In darkness, I am searching for light like a moth.
A street lamp, a lit window, a neon sign, or the light of a summer night sky that never completely fades out. And the opposite: the winter days, when the darkness is grafted into days early, days that never really want to brighten up.
As I look at the blackened houses, the empty streets, the desolated park benches, the bikes in their stands, parked cars, I get the feeling that time has stopped and the surroundings, now quiet and still, await a new day’s life and movements.
This project has been released in a new book and is exhibited at Abecita Art Museum, Borås
Faraway Nearby can be described as a photographic odyssey in the attempt to rediscover the landscape that has always been a part of me, and which I have felt both close and distant to.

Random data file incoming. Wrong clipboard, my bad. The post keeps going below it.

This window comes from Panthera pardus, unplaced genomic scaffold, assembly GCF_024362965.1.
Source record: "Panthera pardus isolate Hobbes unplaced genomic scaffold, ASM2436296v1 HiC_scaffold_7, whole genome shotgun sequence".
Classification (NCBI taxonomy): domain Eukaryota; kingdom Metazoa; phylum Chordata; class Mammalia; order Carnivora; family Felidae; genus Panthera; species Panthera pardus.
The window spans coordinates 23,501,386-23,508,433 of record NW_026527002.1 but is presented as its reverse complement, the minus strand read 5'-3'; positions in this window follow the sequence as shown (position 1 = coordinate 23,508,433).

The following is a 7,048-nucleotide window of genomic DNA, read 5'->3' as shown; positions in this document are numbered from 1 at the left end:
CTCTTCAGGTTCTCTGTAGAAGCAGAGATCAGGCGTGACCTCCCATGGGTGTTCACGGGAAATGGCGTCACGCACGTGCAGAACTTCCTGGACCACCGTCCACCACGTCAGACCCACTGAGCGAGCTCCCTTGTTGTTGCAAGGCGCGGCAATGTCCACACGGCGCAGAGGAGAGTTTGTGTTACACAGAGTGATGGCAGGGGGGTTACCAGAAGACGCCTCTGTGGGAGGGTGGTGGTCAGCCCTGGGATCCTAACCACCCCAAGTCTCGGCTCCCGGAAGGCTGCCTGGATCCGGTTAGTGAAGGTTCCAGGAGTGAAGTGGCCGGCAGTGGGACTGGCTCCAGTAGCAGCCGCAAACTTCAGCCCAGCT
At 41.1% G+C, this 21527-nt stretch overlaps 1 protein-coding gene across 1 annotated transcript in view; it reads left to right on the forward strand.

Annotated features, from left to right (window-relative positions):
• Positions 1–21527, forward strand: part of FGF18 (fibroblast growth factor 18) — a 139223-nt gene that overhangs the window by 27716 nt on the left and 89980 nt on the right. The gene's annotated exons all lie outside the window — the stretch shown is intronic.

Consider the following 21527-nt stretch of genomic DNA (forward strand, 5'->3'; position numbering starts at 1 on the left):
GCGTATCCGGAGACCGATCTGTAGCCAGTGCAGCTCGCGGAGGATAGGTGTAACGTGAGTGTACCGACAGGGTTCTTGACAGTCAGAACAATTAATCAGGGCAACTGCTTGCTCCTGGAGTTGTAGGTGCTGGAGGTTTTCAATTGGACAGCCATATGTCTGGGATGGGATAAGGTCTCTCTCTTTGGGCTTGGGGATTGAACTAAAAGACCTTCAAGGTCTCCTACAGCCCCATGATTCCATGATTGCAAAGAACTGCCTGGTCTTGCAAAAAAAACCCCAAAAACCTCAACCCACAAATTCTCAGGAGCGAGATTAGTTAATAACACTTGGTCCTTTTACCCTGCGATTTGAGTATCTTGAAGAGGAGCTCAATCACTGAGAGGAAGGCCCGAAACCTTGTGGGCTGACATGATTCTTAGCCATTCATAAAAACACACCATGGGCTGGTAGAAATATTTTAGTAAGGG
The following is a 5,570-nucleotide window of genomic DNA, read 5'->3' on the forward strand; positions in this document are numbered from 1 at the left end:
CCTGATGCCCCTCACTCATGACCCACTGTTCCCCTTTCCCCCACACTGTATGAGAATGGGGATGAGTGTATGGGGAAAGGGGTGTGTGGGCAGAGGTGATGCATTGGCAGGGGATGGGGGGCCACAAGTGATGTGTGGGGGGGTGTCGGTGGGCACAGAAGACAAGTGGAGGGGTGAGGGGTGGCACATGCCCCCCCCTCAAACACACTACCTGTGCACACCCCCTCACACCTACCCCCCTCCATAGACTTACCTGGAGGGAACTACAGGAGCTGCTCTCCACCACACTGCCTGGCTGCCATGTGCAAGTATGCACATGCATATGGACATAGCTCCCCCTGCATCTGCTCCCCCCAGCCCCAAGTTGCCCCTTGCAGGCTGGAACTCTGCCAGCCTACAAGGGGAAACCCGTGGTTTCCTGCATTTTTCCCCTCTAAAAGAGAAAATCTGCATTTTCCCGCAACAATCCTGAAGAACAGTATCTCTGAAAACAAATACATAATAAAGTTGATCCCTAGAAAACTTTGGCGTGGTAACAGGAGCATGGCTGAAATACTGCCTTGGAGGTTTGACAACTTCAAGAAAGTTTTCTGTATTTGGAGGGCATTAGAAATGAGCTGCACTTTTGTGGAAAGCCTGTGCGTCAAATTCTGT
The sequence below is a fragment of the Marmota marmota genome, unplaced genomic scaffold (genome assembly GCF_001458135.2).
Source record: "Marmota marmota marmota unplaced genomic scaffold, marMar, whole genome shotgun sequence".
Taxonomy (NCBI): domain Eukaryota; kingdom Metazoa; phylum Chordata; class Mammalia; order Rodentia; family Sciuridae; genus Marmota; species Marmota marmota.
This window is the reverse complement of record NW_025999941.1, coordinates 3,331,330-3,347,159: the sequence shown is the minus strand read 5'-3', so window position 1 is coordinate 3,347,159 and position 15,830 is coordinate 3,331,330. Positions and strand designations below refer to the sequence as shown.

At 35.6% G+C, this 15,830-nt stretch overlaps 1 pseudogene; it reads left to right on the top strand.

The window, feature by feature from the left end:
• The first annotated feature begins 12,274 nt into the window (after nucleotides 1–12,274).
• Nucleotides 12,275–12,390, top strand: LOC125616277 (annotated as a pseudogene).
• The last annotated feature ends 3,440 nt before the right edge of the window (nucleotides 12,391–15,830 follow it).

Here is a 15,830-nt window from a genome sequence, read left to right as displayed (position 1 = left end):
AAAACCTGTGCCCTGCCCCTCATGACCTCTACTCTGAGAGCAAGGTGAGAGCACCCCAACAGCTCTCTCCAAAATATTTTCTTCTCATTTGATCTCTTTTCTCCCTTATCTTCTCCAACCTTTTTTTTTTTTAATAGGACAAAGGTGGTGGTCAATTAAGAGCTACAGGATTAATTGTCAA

In my photography, the landscape is of central importance, but I do not seek the sublime and unaffected. On the contrary. What interests me is how humans interact with the landscape and manifests its existence in a contemporary context.
The landscape opens out. And closes up. In space and time. It surrounds us in the present, withers in our forgetfulness or is sifted out from the past. The landscape is never static. It is constantly changing through geological, biological and climatological processes, as well as being transformed by man. The myth of the unspoiled landscape lives on, despite only a small portion of the earth’s surface being unaffected by our species.
For five years I have cruised the river Viskan, photographing landscapes, settlements, scenery, people and everyday life. My purpose has been to depict a fragment of early 21st-century Sweden.
Life is like the river, and the flowing river is like life. We are like the movement of the water. We are integrated with the cycle of life and the passing of time…